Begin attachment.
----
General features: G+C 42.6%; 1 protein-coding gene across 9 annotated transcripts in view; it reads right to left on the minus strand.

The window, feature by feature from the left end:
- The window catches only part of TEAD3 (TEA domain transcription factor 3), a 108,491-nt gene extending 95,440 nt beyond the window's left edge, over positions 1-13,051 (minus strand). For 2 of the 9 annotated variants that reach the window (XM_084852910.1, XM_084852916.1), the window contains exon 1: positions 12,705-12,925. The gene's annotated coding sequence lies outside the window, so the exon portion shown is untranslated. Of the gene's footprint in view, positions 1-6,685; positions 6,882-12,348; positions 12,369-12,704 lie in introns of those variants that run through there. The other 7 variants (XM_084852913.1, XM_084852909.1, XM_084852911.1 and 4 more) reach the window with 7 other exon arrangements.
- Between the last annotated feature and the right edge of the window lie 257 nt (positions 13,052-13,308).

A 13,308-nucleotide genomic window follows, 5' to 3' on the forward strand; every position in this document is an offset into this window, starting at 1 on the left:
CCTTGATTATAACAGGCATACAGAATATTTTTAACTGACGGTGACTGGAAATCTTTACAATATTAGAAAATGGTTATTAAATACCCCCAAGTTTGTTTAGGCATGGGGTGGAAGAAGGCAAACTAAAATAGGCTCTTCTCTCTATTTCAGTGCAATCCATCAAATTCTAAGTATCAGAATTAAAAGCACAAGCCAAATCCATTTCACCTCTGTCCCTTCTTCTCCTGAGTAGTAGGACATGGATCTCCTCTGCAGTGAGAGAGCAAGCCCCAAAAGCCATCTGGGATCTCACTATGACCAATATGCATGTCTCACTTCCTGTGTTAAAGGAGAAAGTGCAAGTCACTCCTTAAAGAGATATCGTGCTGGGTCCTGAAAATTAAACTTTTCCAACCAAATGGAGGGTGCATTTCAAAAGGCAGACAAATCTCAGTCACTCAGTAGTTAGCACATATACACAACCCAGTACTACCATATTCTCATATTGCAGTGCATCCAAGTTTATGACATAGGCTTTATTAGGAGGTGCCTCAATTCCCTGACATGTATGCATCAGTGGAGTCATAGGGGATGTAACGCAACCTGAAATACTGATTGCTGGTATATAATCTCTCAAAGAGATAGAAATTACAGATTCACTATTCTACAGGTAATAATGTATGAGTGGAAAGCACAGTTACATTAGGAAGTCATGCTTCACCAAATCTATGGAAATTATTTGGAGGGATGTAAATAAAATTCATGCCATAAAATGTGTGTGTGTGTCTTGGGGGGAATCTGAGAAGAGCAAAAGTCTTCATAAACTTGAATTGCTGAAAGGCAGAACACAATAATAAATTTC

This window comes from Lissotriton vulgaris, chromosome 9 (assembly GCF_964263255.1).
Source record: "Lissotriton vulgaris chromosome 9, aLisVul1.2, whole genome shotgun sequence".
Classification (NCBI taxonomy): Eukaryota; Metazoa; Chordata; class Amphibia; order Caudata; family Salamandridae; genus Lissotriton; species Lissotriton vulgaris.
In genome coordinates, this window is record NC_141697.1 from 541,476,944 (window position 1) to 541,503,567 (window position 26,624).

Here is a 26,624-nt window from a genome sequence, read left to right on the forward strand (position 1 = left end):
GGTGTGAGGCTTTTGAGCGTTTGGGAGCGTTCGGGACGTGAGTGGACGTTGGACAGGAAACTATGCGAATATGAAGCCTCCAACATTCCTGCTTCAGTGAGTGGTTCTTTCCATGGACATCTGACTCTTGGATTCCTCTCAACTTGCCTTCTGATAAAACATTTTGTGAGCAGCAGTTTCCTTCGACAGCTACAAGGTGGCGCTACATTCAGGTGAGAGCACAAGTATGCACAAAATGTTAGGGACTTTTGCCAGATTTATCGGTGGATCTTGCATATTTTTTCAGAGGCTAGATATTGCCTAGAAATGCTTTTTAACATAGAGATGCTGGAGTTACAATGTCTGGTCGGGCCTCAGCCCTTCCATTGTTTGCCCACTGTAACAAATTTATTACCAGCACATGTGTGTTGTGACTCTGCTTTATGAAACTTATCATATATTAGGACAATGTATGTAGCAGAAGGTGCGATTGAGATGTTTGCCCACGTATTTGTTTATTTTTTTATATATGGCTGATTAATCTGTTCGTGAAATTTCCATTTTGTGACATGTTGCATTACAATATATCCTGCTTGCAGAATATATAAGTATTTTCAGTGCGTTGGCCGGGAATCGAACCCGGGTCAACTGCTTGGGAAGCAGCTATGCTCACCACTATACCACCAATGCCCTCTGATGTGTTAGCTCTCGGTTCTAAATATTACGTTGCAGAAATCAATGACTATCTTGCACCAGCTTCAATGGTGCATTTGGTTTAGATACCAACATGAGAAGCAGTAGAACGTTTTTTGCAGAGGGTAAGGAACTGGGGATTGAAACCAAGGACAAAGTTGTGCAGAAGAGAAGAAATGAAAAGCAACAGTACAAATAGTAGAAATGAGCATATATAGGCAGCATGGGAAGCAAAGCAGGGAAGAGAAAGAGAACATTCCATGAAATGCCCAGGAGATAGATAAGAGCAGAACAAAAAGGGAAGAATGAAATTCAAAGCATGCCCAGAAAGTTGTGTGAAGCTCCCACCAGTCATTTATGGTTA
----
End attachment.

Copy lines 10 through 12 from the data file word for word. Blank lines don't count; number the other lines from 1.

In genome coordinates, this window is record NC_141697.1 from 541,476,944 (window position 1) to 541,503,567 (window position 26,624).

Here is a 26,624-nt window from a genome sequence, read left to right on the forward strand (position 1 = left end):
GGTGTGAGGCTTTTGAGCGTTTGGGAGCGTTCGGGACGTGAGTGGACGTTGGACAGGAAACTATGCGAATATGAAGCCTCCAACATTCCTGCTTCAGTGAGTGGTTCTTTCCATGGACATCTGACTCTTGGATTCCTCTCAACTTGCCTTCTGATAAAACATTTTGTGAGCAGCAGTTTCCTTCGACAGCTACAAGGTGGCGCTACATTCAGGTGAGAGCACAAGTATGCACAAAATGTTAGGGACTTTTGCCAGATTTATCGGTGGATCTTGCATATTTTTTCAGAGGCTAGATATTGCCTAGAAATGCTTTTTAACATAGAGATGCTGGAGTTACAATGTCTGGTCGGGCCTCAGCCCTTCCATTGTTTGCCCACTGTAACAAATTTATTACCAGCACATGTGTGTTGTGACTCTGCTTTATGAAACTTATCATATATTAGGACAATGTATGTAGCAGAAGGTGCGATTGAGATGTTTGCCCACGTATTTGTTTATTTTTTTATATATGGCTGATTAATCTGTTCGTGAAATTTCCATTTTGTGACATGTTGCATTACAATATATCCTGCTTGCAGAATATATAAGTATTTTCAGTGCGTTGGCCGGGAATCGAACCCGGGTCAACTGCTTGGGAAGCAGCTATGCTCACCACTATACCACCAATGCCCTCTGATGTGTTAGCTCTCGGTTCTAAATATTACGTTGCAGAAATCAATGACTATCTTGCACCAGCTTCAATGGTGCATTTGGTTTAGATACCAACATGAGAAGCAGTAGAACGTTTTTTGCAGAGGGTAAGGAACTGGGGATTGAAACCAAGGACAAAGTTGTGCAGAAGAGAAGAAATGAAAAGCAACAGTACAAATAGTAGAAATGAGCATATATAGGCAGCATGGGAAGCAAAGCAGGGAAGAGAAAGAGAACATTCCATGAAATGCCCAGGAGATAGATAAGAGCAGAACAAAAAGGGAAGAATGAAATTCAAAGCATGCCCAGAAAGTTGTGTGAAGCTCCCACCAGTCATTTATGGTTA